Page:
The number of newly minted and reissued billionaires soared last year, Forbes reported Tuesday in its annual ranking, a staggering accumulation of personal wealth that stands in sharp contrast with the widespread economic struggles unleashed by the coronavirus pandemic. The number of billionaires on Forbes' 35th annual ranking swelled by 660 to 2,755 – a roughly 30 percent jump from a year ago – and 493 of them are first-timers. Seven of eight are richer than they were before the pandemic. Forbes calculates net worth by using stock prices and exchange rates from March 5. Amazon founder Jeff Bezos, with an estimated fortune of $177 billion, topped the list. Tesla chief executive Elon Musk came in at No. 2 at $151 billion. As a class, billionaires added about $8 trillion to their total net worth from last year, totaling $13.1 trillion. The United States had the most billionaires, at 724, extending a rapid rise in wealth that hasn't happened since the Rockefellers and the Carnegies roughly a century ago. China ... had the second highest number of billionaires: 698. Gabriel Zucman, an economist ... said in an email that the explosive acceleration of wealth among the richest of the rich has only accelerated during the pandemic. "In the United States, the top 400 wealthiest Americans now own the equivalent 18% of GDP in wealth, twice as much as in 2010 (9% of GDP). The pandemic has reinforced this trend, with a boom in top-end wealth despite the decline in economic activity," he wrote.

Note: For more along these lines, see concise summaries of deeply revealing news articles on the coronavirus and income inequality from reliable major media sources.


Covid-19 has cost global workers $3.7tn in lost earnings, says ILO
2021-01-25, The Guardian (One of the UK's leading newspapers)
https://www.theguardian.com/business/2021/jan/25/covid-19-workers-lost-earnin...

The economic blow from Covid-19 has cost workers around the world $3.7tn (Ł2.7tn) in lost earnings, after the pandemic wiped out four times the number of working hours lost in the 2008 financial crisis. The International Labour Organization (ILO) said women and younger workers had borne the brunt of job losses and reductions in hours, and warned that people in sectors hardest hit by the crisis – such as hospitality and retail – risked being left behind when the economy recovered. Sounding the alarm that entrenched levels of inequality risked becoming a defining feature of the economic rebound from Covid-19, the Geneva-based agency said that governments around the world needed to take urgent action to support those at the heart of the storm. In its annual analysis of the global jobs market, it said 8.8% of working hours were lost in 2020 relative to the end of 2019, equivalent to 255m full-time jobs. This is approximately four times bigger than the toll on workers as a consequence of the 2008-2009 financial crisis. These "massive losses" resulted in an 8.3% decline in global labour income, before government support measures are included, according to the ILO, equivalent to $3.7tn in earnings – about 4.4% of global GDP. Women have been more affected than men by the disruption to the jobs market, with female workers more likely to drop out of work altogether. Younger workers have also been particularly hard hit, either losing jobs, dropping out of the labour force or delaying the search for a first job.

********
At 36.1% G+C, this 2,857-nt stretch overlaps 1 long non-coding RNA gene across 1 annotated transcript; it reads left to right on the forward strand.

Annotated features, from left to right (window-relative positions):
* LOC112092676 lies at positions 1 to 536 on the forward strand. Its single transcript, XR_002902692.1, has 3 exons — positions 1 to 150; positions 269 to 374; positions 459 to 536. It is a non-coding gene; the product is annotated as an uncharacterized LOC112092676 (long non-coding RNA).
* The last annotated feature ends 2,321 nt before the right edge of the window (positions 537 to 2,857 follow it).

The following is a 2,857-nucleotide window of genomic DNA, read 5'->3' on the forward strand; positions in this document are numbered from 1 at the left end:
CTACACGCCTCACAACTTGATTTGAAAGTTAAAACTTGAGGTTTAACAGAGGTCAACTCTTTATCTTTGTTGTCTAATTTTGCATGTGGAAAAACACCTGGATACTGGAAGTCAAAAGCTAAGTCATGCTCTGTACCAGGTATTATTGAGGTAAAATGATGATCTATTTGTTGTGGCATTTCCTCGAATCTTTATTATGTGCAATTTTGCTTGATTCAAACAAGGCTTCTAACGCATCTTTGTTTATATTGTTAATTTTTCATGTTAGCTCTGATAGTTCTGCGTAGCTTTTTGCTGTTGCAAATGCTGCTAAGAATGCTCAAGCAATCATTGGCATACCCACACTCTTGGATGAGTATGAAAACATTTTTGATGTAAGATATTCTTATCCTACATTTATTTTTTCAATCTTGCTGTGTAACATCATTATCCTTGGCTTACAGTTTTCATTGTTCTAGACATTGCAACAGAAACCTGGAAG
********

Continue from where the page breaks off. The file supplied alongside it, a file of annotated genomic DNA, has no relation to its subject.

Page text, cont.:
Note: In the meantime, MSN reports that billionaires made $3.9 trillion during the pandemic. Is this the kind of wealth transfer that supports humanity? For more along these lines, see concise summaries of deeply revealing news articles on the coronavirus from reliable major media sources.


Covid-19 pandemic shines a light on a new kind of class divide and its inequalities
2020-04-26, The Guardian (One of the UK's leading newspapers)
https://www.theguardian.com/commentisfree/2020/apr/25/covid-19-pandemic-shine...

The Covid-19 pandemic is putting the deepening class divide in America into stark relief. Four new classes are emerging. The Remotes: These are professional, managerial, and technical workers – an estimated 35% of the workforce – who are putting in long hours at their laptops ... and collecting about the same pay as before the crisis. The Essentials: They’re about 30% of workers, including nurses, homecare and childcare workers, farm workers, food processors, truck drivers, warehouse and transit workers, drugstore employees, sanitation workers, police officers, firefighters, and the military. Too many Essentials lack adequate protective gear, paid sick leave, health insurance, and childcare. They also deserve hazard pay. The Unpaid: They’re an even larger group than the unemployed – whose ranks could soon reach 25%, the same as in the Great Depression. 43% of adults report they or someone in their household has lost jobs or pay. The unpaid most need cash to feed their families and pay the rent. Fewer than half say they have enough emergency funds to cover three months of expenses. The Forgotten: This group includes everyone ... packed tightly into places most Americans don’t see: prisons, jails for undocumented immigrants, camps for migrant farmworkers, Native American reservations, homeless shelters, and nursing homes. The Essentials, the Unpaid, and the Forgotten are disproportionately poor, black, and Latino and they are disproportionately becoming infected.

Note: For more along these lines, see concise summaries of deeply revealing news articles on the coronavirus pandemic and income inequality from reliable major media sources.


American billionaires have gotten $280 billion richer since the start of the COVID-19 pandemic
2020-04-22, MSN News
https://www.msn.com/en-us/money/markets/american-billionaires-have-gotten-280...